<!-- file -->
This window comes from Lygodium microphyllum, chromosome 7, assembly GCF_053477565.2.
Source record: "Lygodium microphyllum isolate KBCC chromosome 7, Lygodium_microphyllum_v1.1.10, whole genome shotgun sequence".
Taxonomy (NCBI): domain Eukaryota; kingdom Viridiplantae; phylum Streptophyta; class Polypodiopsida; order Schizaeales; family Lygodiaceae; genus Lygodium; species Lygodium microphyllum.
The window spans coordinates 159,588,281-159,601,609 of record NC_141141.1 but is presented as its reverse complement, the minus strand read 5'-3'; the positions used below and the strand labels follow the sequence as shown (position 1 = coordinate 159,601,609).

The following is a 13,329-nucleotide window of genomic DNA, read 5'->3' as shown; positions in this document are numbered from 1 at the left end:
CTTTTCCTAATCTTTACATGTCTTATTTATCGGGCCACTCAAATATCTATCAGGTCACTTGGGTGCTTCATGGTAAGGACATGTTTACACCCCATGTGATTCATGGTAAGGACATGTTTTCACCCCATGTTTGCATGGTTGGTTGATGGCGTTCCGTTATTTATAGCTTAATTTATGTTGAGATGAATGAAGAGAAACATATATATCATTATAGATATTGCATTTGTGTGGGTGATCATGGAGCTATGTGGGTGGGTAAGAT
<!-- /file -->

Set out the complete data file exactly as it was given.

This window comes from Lygodium microphyllum, chromosome 7, assembly GCF_053477565.2.
Source record: "Lygodium microphyllum isolate KBCC chromosome 7, Lygodium_microphyllum_v1.1.10, whole genome shotgun sequence".
Taxonomy (NCBI): domain Eukaryota; kingdom Viridiplantae; phylum Streptophyta; class Polypodiopsida; order Schizaeales; family Lygodiaceae; genus Lygodium; species Lygodium microphyllum.
The window spans coordinates 159,588,281-159,601,609 of record NC_141141.1 but is presented as its reverse complement, the minus strand read 5'-3'; the positions used below and the strand labels follow the sequence as shown (position 1 = coordinate 159,601,609).

The following is a 13,329-nucleotide window of genomic DNA, read 5'->3' as shown; positions in this document are numbered from 1 at the left end:
CTTTTCCTAATCTTTACATGTCTTATTTATCGGGCCACTCAAATATCTATCAGGTCACTTGGGTGCTTCATGGTAAGGACATGTTTACACCCCATGTGATTCATGGTAAGGACATGTTTTCACCCCATGTTTGCATGGTTGGTTGATGGCGTTCCGTTATTTATAGCTTAATTTATGTTGAGATGAATGAAGAGAAACATATATATCATTATAGATATTGCATTTGTGTGGGTGATCATGGAGCTATGTGGGTGGGTAAGAT